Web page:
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Messages - E_Smith
« on: May 15, 2006, 12:56:35 PM »
How important do you think it is to go to a law school that's known for environmental law, if that's what you want to practice? Just curious... I may be interested in doing International Environmental Law, although the school I'm gonna go to isn't on that list. But they have some great courses in it...
I am also interested in knowing this... I have a feeling that you should not sacrifice too much in rankings for a specialty program, depending on what you want to do. If you want public interest, then you may be able to sacrifice more ranking for specialty, but if you want biglaw then you should not sacrifice much at all. I got into one school that had a pretty high environmental program, but have a hard time seeing shelling out more money for that school out of state, versus an instate school that is higher ranked. I just don't think specialty is that important.
I should also add that I'm not 100% sure I want to practice that kind of law.
« on: May 09, 2006, 04:15:25 PM »
I went to UVA undergrad, and have to say its a great place to go to school. Perhaps for Law School it would be a bit different... NYU vs UVA atmospheres are at opposite ends of the spectrum. Charlottesville is pretty small, but there are many good restaurants, and "the corner" is a cool hangout area. The downtown mall is the other main attraction with lots of shops/restaurants. If you like the outdoors there is plenty also to do there with beautiful surroundings/blue ridge mountains close by, while NYU obviously not much at all in that regard. But if you are looking for excitement and endless diversity of things to do, then NYU is the choice. I would guess UVA Law would be significantly more conservative than NYU... but probably a good mix of people.
« on: May 02, 2006, 10:00:21 PM »
If you're a VA resident and you're in at GMU, go with GMU. Granted, they're ranked right around the same. But GMU will open more opportunities because it is in a much larger job market. The tuition is the deciding factor.
But halfie is right - always err on the side of sounding overly eager when you hear from a waitlist school.
Can you get in-state at Maryland?
Not for the first year... maybe after one year? I'm not sure about that.
« on: May 02, 2006, 03:32:39 PM »
Wrong answer! They wanted to hear you give a near-guarantee; if you call back and do that, they'll accept you.
The key is to make it a near guarantee, because you seem unsure if UMD would be your choice or not.
I guess I was too honest. I like their environmental law program but don't know if I can justify spending that $ over GMU.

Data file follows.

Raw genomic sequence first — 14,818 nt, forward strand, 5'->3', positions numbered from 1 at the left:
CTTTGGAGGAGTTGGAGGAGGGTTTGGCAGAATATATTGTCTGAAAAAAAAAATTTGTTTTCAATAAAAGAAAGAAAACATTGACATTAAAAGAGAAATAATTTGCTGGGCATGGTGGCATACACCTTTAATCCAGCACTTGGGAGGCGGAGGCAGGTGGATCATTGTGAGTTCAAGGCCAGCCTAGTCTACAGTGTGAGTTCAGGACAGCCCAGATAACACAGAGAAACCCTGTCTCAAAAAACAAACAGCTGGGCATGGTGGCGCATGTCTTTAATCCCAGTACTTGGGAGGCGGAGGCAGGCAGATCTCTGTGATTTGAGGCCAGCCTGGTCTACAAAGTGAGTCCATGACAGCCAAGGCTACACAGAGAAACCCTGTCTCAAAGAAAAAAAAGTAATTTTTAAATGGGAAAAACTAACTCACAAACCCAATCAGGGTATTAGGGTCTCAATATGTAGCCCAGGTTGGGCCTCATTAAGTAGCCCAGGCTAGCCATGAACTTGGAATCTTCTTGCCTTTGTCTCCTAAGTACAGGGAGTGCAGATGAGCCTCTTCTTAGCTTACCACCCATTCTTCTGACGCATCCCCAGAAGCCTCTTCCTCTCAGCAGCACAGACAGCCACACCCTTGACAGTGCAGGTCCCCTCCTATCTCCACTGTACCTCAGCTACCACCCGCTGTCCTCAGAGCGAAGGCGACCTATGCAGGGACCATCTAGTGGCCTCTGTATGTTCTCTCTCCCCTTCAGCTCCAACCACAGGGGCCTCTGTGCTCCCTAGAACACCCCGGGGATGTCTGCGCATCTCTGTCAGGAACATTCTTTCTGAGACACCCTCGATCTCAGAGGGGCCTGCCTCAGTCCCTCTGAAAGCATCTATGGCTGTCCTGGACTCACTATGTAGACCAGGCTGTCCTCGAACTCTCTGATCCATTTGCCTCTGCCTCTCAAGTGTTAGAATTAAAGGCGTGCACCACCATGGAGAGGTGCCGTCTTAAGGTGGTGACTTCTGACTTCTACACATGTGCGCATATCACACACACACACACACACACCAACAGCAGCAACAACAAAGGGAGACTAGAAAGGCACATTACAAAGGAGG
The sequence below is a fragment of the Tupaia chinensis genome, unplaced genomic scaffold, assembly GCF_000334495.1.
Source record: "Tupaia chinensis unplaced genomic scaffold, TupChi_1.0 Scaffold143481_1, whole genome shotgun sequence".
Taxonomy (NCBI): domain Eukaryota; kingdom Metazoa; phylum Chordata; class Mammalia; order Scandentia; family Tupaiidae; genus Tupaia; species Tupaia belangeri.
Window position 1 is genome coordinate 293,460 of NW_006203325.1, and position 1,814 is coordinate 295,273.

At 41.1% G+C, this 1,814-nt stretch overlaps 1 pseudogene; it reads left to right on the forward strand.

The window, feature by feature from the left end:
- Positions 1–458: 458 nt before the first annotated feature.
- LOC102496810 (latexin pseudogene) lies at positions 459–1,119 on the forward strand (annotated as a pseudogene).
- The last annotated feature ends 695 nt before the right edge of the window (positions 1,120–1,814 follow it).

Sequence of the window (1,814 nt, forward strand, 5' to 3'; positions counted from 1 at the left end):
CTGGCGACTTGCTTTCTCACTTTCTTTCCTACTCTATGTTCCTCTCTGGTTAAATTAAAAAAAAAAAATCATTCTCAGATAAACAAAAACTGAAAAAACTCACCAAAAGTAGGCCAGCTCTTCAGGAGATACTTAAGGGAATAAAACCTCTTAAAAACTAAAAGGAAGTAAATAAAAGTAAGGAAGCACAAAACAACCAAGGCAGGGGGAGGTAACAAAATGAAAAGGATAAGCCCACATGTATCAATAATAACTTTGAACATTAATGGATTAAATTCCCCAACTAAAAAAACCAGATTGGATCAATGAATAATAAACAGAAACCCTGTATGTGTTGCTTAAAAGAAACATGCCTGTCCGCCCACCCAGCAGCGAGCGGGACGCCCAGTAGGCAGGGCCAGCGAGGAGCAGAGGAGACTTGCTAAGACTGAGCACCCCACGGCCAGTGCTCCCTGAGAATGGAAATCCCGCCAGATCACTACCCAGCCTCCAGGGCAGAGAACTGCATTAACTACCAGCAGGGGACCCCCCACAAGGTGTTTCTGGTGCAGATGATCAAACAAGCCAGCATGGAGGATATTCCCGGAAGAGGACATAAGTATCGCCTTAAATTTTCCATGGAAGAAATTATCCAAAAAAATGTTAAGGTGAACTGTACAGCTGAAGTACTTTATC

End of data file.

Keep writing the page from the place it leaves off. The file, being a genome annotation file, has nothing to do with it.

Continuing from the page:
« on: May 02, 2006, 03:18:09 PM »
I thought that was kind of weird. I told them I was still interested but couldn't give them a number. They said to call back within a week because other students are chomping at the bit and they don't want to offer and then be denied.
« on: May 02, 2006, 02:05:13 PM »
Did you apply through lsac.org? If so, I thought it just automatically charges nothing.
yes. as I recall it charged me but I can double check. I'm sure they listed an application fee there so I don't see how that would attract more applicants.
« on: May 02, 2006, 01:53:58 PM »
I'm pretty sure that anyone applying to law school receives a fee waiver. Smart strategy to keep a low admission rate. The problem is that everyone knows what they're up to.
I guess I just forgot to get mine.
« on: May 02, 2006, 01:52:19 PM »
and dont listen to anyone on here that tells you to go somewhere specific.
Aren't you steering him towards WashU while advising him not to listen to your advice?
im telling him what *i* know about washu which was disputing something said up there...i dont know anything about GMU...but also that he should go look into everything for himself. i dont care where the kid ends up--im just tired of people asking others to make their decision for them.
Thanks for the feedback, WashU seems like a great school. 11% of the '04 class went to the South Atlantic region. I wonder if it is generally true that the higher ranked students tend to head to the major metro areas (NY/Chi/DC). It may be the case that class rank is more important for job placement at GMU, for big firms anyway... but perhaps not for placement in the DC area from WashU where rank may be more important.
« on: May 02, 2006, 01:38:19 PM »
Out of fairness, GMU's admission rate is so low because it gives fee waivers to everyone. People with sub-150 LSATs apply, even though they don't stand a chance in hell of getting in.
Are you saying they give fee waivers to sub-150 LSATs? I doubt it. I would agree however that they probably get a lower quality applicant pool than a top-20, that seems pretty obvious.
« on: May 02, 2006, 03:07:51 AM »
I don't know anything about Wash. U., but I recently chose a similarly ranked school (GW) over in-state tuition at GMU. It was a very painful decision, because of GMU's tuition. But I made up my mind after a student at GMU (who is in the top 20 percent) told me GW would open more doors. GMU is an excellent school. In fact, I bet the four semesters of legal writing are excellent preparation for a legal career. And the faculty is top-notch. The main problem is that it's such a young school and doesn't have a very strong alumni network or name recognition outside of the DC area. I have no idea how the rankings will turn out, but I would bet there is a good chance it could eventually get into the top 20 schools. But who knows how long that will take.
Just paid the deposit at Wash U so that I can put the decision off for a month.... I think you made the right choice with GW. GMU seems to be rising fast in the rankings, but I agree the network can't be anything like GW.